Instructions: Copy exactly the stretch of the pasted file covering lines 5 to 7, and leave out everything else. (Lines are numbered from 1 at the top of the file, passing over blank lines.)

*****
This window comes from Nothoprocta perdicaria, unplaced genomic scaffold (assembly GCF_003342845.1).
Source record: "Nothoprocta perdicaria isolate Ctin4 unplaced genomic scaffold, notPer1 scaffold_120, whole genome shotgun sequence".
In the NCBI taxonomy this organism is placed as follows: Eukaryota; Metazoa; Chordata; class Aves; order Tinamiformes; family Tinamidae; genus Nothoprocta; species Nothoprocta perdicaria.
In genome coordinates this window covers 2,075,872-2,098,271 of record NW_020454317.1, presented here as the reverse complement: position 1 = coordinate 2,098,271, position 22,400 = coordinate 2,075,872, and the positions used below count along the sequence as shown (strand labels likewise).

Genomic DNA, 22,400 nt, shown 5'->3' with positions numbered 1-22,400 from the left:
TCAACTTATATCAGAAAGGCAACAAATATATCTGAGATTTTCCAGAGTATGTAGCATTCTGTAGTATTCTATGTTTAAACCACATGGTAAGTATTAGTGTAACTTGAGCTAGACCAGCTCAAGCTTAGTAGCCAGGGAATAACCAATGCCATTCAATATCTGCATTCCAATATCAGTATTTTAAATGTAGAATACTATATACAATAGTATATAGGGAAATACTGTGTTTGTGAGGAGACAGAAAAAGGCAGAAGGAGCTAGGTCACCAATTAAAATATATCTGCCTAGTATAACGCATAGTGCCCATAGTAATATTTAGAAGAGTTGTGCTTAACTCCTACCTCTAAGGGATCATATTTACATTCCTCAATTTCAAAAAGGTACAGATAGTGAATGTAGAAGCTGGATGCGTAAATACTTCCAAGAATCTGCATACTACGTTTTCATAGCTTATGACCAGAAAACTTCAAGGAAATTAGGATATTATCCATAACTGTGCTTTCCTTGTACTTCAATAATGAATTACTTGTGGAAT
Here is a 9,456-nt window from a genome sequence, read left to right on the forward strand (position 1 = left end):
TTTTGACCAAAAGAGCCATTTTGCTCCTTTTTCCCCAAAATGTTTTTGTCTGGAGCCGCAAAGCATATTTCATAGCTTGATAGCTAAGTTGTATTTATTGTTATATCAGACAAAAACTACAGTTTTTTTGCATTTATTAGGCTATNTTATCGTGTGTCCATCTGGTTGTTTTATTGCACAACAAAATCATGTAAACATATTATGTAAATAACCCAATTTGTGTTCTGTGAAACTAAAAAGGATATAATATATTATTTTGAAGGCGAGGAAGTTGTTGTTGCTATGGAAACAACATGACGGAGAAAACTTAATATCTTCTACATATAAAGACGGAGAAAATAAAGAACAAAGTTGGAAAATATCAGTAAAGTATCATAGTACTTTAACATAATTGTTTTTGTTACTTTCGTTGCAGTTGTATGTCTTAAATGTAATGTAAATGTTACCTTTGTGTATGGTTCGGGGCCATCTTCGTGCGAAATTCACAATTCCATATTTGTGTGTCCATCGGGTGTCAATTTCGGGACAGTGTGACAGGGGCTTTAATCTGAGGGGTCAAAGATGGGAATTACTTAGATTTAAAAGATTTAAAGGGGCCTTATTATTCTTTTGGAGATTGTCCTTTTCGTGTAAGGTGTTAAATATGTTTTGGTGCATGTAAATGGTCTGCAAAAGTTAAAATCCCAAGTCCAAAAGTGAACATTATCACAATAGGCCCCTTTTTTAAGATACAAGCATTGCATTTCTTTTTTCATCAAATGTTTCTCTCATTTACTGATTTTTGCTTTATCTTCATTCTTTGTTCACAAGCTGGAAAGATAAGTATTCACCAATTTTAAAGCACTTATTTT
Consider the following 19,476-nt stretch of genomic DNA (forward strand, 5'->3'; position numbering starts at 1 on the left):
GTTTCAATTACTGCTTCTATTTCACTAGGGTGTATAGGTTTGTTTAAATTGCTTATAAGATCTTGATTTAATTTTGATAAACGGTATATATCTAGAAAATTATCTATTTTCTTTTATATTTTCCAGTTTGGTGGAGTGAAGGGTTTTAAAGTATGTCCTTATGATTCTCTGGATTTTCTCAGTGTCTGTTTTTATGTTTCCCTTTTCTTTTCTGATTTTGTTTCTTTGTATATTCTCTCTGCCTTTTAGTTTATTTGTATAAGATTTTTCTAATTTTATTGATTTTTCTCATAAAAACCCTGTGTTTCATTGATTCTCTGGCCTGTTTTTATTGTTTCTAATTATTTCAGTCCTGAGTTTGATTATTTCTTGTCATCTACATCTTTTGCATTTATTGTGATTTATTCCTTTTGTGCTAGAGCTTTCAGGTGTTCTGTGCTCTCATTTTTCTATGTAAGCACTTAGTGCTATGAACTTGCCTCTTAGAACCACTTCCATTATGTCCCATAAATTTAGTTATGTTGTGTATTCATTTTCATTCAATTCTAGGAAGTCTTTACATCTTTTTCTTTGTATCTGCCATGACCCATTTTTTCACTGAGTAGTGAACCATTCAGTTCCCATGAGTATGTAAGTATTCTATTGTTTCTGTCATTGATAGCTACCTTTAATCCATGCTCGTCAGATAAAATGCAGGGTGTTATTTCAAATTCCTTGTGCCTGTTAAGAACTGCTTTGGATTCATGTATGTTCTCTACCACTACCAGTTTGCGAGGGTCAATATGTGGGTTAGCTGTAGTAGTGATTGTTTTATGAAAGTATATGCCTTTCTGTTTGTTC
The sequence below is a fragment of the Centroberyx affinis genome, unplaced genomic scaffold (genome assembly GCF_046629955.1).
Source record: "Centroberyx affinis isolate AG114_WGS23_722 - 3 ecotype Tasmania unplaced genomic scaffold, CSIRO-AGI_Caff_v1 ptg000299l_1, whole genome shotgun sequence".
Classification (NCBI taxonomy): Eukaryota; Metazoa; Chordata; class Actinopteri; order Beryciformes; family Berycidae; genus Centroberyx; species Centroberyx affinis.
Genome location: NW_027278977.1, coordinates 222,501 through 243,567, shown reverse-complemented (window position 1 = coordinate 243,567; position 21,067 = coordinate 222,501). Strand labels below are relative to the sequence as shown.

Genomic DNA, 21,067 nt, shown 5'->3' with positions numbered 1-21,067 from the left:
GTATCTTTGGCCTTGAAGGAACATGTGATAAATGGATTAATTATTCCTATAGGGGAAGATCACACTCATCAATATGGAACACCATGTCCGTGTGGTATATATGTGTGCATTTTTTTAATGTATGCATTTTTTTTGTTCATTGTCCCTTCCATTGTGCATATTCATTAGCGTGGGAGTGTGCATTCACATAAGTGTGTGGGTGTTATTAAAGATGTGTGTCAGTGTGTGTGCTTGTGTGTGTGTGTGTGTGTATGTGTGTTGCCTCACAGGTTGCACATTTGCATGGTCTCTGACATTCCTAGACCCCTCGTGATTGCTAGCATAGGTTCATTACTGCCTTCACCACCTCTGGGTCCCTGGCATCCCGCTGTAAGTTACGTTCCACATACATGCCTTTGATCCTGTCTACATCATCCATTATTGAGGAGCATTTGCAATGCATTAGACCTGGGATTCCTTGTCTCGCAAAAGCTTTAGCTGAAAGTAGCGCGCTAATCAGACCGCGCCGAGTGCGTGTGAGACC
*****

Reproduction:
Genomic DNA, 22,400 nt, shown 5'->3' with positions numbered 1-22,400 from the left:
TCAACTTATATCAGAAAGGCAACAAATATATCTGAGATTTTCCAGAGTATGTAGCATTCTGTAGTATTCTATGTTTAAACCACATGGTAAGTATTAGTGTAACTTGAGCTAGACCAGCTCAAGCTTAGTAGCCAGGGAATAACCAATGCCATTCAATATCTGCATTCCAATATCAGTATTTTAAATGTAGAATACTATATACAATAGTATATAGGGAAATACTGTGTTTGTGAGGAGACAGAAAAAGGCAGAAGGAGCTAGGTCACCAATTAAAATATATCTGCCTAGTATAACGCATAGTGCCCATAGTAATATTTAGAAGAGTTGTGCTTAACTCCTACCTCTAAGGGATCATATTTACATTCCTCAATTTCAAAAAGGTACAGATAGTGAATGTAGAAGCTGGATGCGTAAATACTTCCAAGAATCTGCATACTACGTTTTCATAGCTTATGACCAGAAAACTTCAAGGAAATTAGGATATTATCCATAACTGTGCTTTCCTTGTACTTCAATAATGAATTACTTGTGGAAT
Here is a 9,456-nt window from a genome sequence, read left to right on the forward strand (position 1 = left end):